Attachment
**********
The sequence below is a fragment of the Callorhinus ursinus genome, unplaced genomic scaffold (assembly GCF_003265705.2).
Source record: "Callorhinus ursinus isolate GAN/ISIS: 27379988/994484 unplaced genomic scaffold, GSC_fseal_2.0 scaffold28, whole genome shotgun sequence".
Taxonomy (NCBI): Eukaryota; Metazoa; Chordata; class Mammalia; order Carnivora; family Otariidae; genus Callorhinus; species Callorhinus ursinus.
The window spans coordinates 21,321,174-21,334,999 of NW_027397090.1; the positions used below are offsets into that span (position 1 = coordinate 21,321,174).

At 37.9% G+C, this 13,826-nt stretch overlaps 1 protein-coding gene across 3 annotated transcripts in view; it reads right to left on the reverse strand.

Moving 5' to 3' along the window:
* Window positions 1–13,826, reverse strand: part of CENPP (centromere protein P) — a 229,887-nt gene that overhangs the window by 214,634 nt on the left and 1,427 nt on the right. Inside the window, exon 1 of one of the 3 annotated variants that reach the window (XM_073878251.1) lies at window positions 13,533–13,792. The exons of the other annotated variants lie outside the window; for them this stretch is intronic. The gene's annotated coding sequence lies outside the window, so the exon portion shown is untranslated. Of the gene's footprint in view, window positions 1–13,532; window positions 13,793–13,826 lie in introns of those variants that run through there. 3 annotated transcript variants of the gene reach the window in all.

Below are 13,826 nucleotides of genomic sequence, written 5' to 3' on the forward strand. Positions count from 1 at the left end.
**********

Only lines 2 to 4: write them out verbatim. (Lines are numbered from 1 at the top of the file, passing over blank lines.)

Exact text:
Source record: "Callorhinus ursinus isolate GAN/ISIS: 27379988/994484 unplaced genomic scaffold, GSC_fseal_2.0 scaffold28, whole genome shotgun sequence".
Taxonomy (NCBI): Eukaryota; Metazoa; Chordata; class Mammalia; order Carnivora; family Otariidae; genus Callorhinus; species Callorhinus ursinus.
The window spans coordinates 21,321,174-21,334,999 of NW_027397090.1; the positions used below are offsets into that span (position 1 = coordinate 21,321,174).